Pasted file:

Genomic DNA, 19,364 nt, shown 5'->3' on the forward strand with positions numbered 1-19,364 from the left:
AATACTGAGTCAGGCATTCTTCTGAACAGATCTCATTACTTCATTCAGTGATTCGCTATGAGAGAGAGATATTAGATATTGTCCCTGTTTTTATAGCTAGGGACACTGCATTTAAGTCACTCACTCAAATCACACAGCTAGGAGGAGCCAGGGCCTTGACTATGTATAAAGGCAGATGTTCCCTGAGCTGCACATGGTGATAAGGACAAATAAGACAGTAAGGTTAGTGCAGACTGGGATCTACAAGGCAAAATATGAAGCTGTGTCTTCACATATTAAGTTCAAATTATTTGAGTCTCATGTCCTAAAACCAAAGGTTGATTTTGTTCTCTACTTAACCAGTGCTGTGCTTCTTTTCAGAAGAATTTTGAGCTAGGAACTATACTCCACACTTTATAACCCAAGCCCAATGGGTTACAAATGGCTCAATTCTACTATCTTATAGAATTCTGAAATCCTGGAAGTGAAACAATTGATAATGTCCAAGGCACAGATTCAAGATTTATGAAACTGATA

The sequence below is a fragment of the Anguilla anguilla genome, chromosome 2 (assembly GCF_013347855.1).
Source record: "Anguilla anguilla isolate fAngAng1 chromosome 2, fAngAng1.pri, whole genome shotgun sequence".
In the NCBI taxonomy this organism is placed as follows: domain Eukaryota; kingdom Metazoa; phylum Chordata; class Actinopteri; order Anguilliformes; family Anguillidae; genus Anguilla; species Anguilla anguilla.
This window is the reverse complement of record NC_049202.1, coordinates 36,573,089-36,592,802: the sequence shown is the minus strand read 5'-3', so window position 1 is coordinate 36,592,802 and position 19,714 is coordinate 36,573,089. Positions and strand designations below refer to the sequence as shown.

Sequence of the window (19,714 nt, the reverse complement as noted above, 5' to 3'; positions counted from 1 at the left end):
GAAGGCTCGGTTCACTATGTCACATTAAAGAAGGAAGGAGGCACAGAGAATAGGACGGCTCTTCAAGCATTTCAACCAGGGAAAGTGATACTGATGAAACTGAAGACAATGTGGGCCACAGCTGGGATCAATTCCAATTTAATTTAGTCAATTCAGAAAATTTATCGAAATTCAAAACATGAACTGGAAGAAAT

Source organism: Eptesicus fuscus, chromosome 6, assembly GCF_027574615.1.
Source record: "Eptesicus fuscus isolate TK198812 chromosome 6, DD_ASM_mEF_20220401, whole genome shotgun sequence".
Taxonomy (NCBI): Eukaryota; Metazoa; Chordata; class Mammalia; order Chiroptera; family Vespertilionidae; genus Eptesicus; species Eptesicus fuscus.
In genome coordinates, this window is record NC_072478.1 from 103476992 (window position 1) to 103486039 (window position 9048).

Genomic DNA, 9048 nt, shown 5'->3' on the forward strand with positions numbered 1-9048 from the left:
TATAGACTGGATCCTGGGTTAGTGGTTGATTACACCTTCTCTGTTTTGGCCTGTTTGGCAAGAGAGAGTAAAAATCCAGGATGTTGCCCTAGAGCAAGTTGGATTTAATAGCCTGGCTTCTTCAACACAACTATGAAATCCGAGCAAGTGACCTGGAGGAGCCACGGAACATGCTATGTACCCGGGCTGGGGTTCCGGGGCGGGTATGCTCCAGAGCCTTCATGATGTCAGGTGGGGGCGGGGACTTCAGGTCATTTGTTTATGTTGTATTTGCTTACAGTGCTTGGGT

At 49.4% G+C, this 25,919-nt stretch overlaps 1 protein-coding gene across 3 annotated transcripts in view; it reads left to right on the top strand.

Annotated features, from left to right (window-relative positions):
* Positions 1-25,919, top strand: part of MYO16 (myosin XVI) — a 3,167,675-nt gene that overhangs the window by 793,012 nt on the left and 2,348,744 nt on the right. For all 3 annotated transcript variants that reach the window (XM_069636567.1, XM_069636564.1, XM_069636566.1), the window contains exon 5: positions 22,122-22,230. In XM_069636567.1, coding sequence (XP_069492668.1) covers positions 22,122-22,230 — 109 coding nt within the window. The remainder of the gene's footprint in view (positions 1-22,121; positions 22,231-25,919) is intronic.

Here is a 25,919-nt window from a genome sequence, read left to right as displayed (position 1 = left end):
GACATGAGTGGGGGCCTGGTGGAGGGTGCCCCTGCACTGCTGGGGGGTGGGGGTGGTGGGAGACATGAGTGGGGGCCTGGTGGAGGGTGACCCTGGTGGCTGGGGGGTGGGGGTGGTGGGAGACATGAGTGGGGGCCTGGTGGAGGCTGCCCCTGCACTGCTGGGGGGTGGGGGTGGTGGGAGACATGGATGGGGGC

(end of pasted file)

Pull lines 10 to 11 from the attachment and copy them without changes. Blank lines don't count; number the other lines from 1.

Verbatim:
Source record: "Eptesicus fuscus isolate TK198812 chromosome 6, DD_ASM_mEF_20220401, whole genome shotgun sequence".
Taxonomy (NCBI): Eukaryota; Metazoa; Chordata; class Mammalia; order Chiroptera; family Vespertilionidae; genus Eptesicus; species Eptesicus fuscus.